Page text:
Eventually I was through and had nice clear highway for the next few hours before I laid up for the night again in a roadside Motel in the state of Haryana.

Riding along I was a bit of a sight, and everywhere I passed people would whistle or scream for my attention and as I rode through towns I would hear ‘cycle something’ everywhere.  If I stopped for a snack or a call of nature it wouldn’t take long for me create a crowd and people would surround my bike and poke it and ask what various bits were for.

I was on target so far and this continued for the third day’s riding.  The landscape was changing now and was moving from totally flat fertile plains to slightly more undulating and much more barren countryside.

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I crossed this massive river too:

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That night I reached the town of Morena just across the border in the state of Madhya Pradesh.  It was a bit of a dump to be honest and the hotel I ended up in was a lot of a dump.  Where I spent the night being savaged my mosquitoes and hoping nothing in the bed would eat me alive.

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The manager was keen to have his photo taken

Riding on the next day the road got harder as it started to degrade in parts and making ground was a lot tougher.  I was chewing dust and avoiding potholes for longer periods than I would have liked.  In the afternoon the sun got really bad.  I was now wearing a long sleeve cycle jersey, a sun hat that wouldn’t have looked out of place in the foreign legion and full gloves.  I’d also tied a scarf round my right leg to keep the sun off my calf as I rode as it was burning quite badly.
I was starting to wonder if fleeing the cold in central Asia had been such a good idea after all!  Thankfully having managed to cover just about every inch of exposed skin and with the breeze from riding cooling me the heat was just about bearable and I could continue.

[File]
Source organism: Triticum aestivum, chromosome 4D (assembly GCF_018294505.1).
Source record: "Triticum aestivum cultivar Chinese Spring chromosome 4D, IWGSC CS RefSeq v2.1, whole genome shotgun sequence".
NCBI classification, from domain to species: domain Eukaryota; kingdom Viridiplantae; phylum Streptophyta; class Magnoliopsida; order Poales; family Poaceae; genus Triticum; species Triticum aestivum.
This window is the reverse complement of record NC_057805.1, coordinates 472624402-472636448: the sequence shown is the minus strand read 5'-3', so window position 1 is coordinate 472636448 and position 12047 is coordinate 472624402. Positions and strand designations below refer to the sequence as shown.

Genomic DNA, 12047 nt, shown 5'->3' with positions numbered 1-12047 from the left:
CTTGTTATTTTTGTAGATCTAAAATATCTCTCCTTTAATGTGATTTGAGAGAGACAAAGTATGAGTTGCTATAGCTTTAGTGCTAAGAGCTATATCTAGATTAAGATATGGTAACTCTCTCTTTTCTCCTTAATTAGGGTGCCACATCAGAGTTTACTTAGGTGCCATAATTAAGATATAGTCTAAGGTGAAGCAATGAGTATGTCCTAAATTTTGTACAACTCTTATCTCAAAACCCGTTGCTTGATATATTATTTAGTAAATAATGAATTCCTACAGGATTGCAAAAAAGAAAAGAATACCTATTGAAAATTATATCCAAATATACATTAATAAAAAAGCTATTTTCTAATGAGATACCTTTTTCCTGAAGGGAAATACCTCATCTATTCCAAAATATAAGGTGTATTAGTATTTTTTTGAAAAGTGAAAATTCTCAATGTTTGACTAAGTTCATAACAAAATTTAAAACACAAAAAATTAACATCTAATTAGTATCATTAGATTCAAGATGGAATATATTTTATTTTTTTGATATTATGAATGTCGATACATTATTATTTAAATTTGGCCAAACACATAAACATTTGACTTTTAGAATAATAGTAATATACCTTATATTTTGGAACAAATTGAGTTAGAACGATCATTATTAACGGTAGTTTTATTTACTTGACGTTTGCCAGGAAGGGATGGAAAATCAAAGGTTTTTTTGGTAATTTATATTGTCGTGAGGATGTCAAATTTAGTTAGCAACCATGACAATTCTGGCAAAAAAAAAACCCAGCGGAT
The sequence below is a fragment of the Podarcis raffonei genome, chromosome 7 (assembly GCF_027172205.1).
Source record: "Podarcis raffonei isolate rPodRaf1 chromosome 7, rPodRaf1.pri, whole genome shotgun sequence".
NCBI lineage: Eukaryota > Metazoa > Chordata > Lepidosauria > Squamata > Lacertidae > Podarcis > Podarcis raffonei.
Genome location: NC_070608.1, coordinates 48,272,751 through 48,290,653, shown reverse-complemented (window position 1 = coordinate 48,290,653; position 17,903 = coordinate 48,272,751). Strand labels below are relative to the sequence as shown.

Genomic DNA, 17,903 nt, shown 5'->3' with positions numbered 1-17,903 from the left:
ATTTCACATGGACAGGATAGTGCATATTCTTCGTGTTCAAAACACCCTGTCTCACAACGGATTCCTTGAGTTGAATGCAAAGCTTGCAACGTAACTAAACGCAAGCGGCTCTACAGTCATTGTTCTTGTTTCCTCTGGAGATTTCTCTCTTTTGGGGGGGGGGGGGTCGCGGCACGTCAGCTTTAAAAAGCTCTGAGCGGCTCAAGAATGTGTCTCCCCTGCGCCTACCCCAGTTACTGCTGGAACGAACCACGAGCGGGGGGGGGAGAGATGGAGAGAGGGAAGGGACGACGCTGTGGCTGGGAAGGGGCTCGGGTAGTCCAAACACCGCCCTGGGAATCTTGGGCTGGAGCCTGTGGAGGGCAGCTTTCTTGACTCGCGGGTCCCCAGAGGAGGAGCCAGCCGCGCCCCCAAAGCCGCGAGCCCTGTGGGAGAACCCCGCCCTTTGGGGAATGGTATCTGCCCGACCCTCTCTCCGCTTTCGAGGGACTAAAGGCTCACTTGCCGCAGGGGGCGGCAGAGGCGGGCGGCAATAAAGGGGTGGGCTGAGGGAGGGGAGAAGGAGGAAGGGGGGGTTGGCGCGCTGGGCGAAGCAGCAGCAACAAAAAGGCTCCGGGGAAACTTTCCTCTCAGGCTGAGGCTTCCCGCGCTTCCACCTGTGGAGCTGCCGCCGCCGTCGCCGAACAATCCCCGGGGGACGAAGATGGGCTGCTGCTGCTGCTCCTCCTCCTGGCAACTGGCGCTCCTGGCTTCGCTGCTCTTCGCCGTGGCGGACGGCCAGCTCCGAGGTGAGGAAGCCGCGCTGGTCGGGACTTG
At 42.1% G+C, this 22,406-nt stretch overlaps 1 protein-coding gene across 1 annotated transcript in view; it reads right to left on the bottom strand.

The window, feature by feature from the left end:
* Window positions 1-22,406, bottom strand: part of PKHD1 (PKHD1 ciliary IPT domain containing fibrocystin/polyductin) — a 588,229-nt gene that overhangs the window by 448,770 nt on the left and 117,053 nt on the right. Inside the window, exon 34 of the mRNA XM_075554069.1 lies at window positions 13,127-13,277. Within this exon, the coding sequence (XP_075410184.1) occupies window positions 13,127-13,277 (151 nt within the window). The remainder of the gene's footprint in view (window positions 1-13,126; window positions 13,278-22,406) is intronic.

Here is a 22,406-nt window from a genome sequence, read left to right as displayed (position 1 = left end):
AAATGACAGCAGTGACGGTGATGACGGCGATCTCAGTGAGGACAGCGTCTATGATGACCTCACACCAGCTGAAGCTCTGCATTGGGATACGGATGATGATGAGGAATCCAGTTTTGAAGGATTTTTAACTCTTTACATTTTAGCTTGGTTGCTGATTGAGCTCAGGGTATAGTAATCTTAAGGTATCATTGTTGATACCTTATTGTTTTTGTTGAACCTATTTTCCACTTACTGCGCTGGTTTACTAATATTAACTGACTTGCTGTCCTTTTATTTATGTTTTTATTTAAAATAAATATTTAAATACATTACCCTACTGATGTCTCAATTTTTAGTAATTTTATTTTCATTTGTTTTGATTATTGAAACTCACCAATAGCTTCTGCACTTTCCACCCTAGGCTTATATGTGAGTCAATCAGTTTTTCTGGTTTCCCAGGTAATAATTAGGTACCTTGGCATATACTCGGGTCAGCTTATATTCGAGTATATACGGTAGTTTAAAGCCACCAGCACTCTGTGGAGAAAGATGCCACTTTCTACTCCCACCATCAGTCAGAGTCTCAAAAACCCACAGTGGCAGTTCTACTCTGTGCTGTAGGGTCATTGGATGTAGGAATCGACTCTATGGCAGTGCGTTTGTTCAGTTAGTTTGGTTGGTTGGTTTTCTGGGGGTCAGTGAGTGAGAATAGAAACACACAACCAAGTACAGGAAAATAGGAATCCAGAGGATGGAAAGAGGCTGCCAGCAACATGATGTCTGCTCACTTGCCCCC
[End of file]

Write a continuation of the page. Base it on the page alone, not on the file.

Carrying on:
And I was riding into an area with some interesting historical monuments:
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That night I would reach Orchha, a pleasant tourist town with a few sights I had enough time to just about catch before night fell.

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I’d been waking up as early as possible to start riding at first light to get as much time as possible in the day and to ride when it was a bit cooler. This meant I got to see some beautiful sunrises.

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In the morning and the evening the sun really does hang there like a red gold orb for half an hour before it sets or rises.

Starting the final day of this section was tough and riding it was tougher.  I could feel that my body had had enough and forcing it through the nine hours of riding that day was a chore.  I managed it though and managed to ride around 900km in five days, my knees were creaking and I had unusual sun burn patterns but I was there in one piece at Khajuraho, a world heritage site I had decided to spend my rest day.

I managed to find myself a reasonable hotel and after washing and securing my bike I went to find something to eat. I was happy to find a restaurant that served decent pizza – a rarity in Asia, so was able to go to sleep full and happy.

The next day I went to look around Khajuraho, which is well known as being the place with the Kama Sutra temples and it has to be said there are definitely some interesting carvings amongst the temples.